TORONTO - On May 5th, 2021, the Ontario Undergraduate Student Alliance (OUSA) sent a letter to the former Minister of Colleges and Universities, asking the province to stop the $400 million clawbacks from the provincial portion of the Ontario Student Assistance Program (OSAP) and to re-invest the $400 million back into OSAP. Having received no response, OUSA sent a second letter on September 10th to the Honourable Jill Dunlop, the current Minister of Colleges and Universities.
Government Moves Ahead with OUSA Recommendations on Sexual and Gender-Based Violence Response on Campuses
TORONTO - Today, the Ministry of Colleges and Universities announced it would be moving forward with regulatory amendments to Ontario Regulation 131/16 to make post-secondary sexual violence policies more trauma-informed, survivor-centric, and evidence-based.
OUSA Publishes 15th Issue of Educated Solutions: "Educated Solutions: Enhancing Equity in Education"
TORONTO - Today, the Ontario Undergraduate Student Alliance (OUSA) released Issue 15 of its annual magazine, Educated Solutions. This year's edition focuses on how inequities in post-secondary education affect a variety of student populations and offers suggestions for how the sector can improve equity initiatives.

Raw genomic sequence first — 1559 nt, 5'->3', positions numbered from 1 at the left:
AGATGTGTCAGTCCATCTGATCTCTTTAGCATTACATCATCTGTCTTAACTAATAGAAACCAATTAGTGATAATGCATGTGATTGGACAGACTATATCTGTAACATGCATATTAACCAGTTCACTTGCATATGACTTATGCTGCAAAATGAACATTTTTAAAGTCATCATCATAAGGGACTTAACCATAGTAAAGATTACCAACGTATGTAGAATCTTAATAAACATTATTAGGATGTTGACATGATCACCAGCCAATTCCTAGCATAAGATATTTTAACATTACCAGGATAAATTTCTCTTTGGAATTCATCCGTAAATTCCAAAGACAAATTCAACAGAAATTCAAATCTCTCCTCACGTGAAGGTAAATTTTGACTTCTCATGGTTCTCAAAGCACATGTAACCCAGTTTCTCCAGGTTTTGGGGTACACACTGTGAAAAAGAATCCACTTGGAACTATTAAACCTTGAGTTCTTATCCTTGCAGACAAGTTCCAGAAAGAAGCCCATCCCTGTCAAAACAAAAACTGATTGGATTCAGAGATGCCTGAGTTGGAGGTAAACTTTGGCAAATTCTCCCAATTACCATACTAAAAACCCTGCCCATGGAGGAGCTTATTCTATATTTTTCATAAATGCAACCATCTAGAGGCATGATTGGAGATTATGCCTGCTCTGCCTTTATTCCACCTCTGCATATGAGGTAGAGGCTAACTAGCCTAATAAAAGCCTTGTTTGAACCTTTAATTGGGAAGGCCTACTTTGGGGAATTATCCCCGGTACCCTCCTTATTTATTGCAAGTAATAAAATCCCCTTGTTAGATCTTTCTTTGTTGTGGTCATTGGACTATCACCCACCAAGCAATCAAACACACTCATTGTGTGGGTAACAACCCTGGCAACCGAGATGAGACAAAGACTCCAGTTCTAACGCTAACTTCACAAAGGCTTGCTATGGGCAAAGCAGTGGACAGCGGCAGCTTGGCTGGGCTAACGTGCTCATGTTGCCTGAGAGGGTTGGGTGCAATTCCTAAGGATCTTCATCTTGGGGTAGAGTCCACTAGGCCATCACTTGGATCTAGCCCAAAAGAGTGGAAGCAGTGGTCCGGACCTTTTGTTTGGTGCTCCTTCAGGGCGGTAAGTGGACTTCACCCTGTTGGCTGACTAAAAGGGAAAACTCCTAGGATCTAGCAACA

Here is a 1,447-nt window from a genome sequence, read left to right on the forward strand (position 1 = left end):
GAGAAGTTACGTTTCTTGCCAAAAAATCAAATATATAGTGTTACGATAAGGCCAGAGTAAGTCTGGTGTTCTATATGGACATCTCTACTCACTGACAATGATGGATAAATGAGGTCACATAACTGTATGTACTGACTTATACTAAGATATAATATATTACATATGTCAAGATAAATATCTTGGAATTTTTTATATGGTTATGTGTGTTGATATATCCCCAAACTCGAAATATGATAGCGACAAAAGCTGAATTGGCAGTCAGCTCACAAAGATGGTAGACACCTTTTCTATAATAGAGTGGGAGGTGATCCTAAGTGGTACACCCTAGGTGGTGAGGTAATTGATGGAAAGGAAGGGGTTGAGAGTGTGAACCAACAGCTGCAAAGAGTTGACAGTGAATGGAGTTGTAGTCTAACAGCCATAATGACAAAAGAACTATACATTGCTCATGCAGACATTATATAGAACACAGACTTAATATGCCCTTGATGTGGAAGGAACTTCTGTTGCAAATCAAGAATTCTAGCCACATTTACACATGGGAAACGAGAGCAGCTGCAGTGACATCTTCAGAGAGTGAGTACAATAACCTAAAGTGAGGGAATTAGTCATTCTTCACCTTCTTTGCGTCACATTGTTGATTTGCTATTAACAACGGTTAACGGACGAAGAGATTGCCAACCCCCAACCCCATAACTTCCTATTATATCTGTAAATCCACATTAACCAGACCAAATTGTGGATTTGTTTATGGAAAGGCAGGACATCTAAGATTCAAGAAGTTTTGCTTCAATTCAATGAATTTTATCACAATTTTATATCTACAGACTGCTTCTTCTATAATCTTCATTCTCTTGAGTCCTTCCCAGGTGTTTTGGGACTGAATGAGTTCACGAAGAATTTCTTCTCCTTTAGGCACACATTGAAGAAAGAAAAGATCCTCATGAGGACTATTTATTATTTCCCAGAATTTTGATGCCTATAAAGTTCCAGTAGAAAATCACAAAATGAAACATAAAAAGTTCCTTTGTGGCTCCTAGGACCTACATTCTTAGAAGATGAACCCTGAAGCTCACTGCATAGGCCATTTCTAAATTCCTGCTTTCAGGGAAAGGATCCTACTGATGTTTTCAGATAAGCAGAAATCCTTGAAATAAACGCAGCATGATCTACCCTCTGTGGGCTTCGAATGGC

Joint Statement by the Ontario Undergraduate Student Alliance and Ontario’s Universities on Fall Re-opening and Vaccinations
July 16, 2021 - “As Ontario’s universities and the Ontario Undergraduate Student Alliance (OUSA) prepare to welcome new and returning students this fall, we encourage all faculty, staff, and students to get vaccinated against COVID-19.
OUSA and our universities across the province are proud to recognize the exceptional contributions and dedication of Ontario’s students in accelerating provincial COVID-19 vaccination efforts thus far.
May 26, 2021
OUSA Calls on the Province to Stop Clawing Back OSAP
TORONTO - On May 5, 2021, The Ontario Undergraduate Student Alliance (OUSA) sent a letter to the Honourable Ross Romano, Minister of Colleges and Universities, asking the province to stop the $400 million clawback from the provincial portion of the Ontario Student Assistance Program (OSAP) and to re-invest the $400 milion back into OSAP. As of Wednesday, May 26, OUSA has not received a response from Minister Romano or the Ministry of Colleges and Universities.
“Students across the province rely on the OSAP to help fund their post-secondary education and increase affordability,” said Eunice Oladejo, OUSA President and incoming Vice-President External Affairs at the University Students’ Council at Western University. “Due to the global pandemic, students are facing income disruptions and high unemployment rates, further exacerbating issues of affordability.”